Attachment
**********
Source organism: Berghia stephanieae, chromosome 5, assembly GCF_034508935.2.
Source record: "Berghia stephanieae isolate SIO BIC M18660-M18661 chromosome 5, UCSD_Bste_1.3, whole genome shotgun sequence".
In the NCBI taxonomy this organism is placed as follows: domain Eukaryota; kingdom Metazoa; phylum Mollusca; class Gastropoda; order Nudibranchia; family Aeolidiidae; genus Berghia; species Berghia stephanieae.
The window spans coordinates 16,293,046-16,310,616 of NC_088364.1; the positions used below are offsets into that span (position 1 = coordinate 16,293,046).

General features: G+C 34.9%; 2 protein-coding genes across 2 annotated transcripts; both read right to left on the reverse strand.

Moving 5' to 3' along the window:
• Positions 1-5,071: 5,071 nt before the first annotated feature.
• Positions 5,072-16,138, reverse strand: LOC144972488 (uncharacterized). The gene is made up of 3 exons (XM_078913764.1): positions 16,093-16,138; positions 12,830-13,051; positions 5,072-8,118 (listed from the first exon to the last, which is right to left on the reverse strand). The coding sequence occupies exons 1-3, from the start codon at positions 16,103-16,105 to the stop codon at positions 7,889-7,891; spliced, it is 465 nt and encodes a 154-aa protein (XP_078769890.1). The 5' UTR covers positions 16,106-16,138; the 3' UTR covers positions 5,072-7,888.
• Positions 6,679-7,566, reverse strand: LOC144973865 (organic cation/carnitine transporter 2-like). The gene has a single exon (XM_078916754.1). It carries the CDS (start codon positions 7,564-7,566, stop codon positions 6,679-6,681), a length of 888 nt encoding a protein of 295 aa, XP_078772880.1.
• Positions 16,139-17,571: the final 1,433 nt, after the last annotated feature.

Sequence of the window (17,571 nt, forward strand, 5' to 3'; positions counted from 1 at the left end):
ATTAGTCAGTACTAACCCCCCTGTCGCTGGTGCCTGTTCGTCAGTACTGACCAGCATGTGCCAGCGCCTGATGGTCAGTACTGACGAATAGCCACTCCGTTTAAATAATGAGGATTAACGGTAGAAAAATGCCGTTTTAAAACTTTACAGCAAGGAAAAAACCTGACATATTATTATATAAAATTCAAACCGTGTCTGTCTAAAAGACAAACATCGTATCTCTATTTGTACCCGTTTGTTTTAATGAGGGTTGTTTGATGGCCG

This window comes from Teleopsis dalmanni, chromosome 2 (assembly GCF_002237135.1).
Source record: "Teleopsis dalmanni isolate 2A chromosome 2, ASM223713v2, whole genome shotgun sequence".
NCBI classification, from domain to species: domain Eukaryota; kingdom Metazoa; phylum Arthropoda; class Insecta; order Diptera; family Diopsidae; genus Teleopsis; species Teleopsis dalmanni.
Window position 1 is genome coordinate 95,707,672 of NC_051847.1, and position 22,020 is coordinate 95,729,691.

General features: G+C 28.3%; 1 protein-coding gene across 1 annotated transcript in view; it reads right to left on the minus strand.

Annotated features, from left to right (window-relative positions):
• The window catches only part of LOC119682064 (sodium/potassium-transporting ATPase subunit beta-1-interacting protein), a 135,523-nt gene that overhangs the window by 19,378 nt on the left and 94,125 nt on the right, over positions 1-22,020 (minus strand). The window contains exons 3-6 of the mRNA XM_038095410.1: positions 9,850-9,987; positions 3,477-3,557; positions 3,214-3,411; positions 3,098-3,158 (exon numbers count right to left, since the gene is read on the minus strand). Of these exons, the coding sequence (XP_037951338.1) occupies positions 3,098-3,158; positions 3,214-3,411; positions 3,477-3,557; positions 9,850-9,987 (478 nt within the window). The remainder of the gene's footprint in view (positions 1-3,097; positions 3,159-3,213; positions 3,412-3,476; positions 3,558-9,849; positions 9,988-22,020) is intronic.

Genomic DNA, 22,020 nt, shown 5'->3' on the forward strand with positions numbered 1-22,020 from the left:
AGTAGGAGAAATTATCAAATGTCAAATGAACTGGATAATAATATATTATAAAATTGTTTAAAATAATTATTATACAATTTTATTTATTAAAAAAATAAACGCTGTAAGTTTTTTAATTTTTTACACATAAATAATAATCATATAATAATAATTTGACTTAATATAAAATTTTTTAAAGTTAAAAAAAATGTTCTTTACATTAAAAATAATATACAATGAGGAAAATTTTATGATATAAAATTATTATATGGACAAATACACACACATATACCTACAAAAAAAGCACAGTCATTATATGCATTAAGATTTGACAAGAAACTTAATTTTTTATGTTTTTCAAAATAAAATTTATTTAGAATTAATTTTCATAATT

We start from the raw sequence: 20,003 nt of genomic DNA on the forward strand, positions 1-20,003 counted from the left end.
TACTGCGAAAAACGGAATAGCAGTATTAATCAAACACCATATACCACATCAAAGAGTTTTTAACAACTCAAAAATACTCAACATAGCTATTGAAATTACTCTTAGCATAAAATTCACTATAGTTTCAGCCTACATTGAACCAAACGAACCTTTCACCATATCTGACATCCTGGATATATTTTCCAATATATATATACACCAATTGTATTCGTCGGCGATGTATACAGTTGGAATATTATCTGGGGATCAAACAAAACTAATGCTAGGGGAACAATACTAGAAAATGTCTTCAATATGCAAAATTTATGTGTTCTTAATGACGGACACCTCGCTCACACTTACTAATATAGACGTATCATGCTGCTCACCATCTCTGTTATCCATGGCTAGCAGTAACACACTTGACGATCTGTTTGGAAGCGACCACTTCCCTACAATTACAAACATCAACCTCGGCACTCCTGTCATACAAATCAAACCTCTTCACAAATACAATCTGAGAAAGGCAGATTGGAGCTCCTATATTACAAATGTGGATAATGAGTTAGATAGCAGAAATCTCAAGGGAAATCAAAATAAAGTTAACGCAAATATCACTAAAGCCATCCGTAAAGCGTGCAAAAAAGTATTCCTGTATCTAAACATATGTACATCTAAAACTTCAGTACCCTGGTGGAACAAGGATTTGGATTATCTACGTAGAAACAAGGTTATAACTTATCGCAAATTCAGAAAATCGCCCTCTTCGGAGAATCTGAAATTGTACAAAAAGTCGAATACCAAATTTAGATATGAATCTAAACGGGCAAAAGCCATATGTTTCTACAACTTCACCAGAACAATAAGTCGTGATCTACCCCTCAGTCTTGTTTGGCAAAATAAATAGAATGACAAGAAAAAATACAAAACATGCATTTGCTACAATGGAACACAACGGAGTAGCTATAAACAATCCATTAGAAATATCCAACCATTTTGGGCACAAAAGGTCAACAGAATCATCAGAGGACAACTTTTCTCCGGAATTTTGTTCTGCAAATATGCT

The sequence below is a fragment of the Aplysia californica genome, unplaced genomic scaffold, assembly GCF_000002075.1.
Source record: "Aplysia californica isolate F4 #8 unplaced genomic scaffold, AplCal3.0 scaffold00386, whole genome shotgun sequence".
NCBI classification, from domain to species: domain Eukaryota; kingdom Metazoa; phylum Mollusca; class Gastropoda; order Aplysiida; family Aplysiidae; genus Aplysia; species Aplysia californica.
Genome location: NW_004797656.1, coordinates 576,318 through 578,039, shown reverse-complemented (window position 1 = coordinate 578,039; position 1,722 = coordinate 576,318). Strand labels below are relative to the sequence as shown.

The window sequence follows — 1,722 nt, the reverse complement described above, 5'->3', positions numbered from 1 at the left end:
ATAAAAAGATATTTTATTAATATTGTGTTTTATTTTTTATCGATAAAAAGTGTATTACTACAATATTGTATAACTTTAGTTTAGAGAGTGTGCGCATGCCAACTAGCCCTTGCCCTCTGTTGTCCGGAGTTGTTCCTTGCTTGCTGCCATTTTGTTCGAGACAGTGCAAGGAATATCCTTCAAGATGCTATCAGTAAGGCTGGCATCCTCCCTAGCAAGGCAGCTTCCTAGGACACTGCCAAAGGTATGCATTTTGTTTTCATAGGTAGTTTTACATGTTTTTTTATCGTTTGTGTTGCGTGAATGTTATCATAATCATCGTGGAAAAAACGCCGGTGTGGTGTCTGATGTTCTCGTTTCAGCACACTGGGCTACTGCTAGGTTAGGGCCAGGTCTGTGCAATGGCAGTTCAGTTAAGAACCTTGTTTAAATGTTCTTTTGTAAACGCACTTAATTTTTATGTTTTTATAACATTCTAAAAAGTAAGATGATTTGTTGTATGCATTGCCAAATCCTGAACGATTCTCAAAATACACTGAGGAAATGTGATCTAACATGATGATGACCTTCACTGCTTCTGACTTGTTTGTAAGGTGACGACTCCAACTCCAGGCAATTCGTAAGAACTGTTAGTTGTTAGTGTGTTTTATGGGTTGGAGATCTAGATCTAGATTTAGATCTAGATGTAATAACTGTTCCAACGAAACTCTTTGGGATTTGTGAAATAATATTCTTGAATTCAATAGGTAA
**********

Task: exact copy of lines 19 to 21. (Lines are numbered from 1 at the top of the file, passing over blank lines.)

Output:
• The window catches only part of LOC119682064 (sodium/potassium-transporting ATPase subunit beta-1-interacting protein), a 135,523-nt gene that overhangs the window by 19,378 nt on the left and 94,125 nt on the right, over positions 1-22,020 (minus strand). The window contains exons 3-6 of the mRNA XM_038095410.1: positions 9,850-9,987; positions 3,477-3,557; positions 3,214-3,411; positions 3,098-3,158 (exon numbers count right to left, since the gene is read on the minus strand). Of these exons, the coding sequence (XP_037951338.1) occupies positions 3,098-3,158; positions 3,214-3,411; positions 3,477-3,557; positions 9,850-9,987 (478 nt within the window). The remainder of the gene's footprint in view (positions 1-3,097; positions 3,159-3,213; positions 3,412-3,476; positions 3,558-9,849; positions 9,988-22,020) is intronic.

Genomic DNA, 22,020 nt, shown 5'->3' on the forward strand with positions numbered 1-22,020 from the left:
AGTAGGAGAAATTATCAAATGTCAAATGAACTGGATAATAATATATTATAAAATTGTTTAAAATAATTATTATACAATTTTATTTATTAAAAAAATAAACGCTGTAAGTTTTTTAATTTTTTACACATAAATAATAATCATATAATAATAATTTGACTTAATATAAAATTTTTTAAAGTTAAAAAAAATGTTCTTTACATTAAAAATAATATACAATGAGGAAAATTTTATGATATAAAATTATTATATGGACAAATACACACACATATACCTACAAAAAAAGCACAGTCATTATATGCATTAAGATTTGACAAGAAACTTAATTTTTTATGTTTTTCAAAATAAAATTTATTTAGAATTAATTTTCATAATT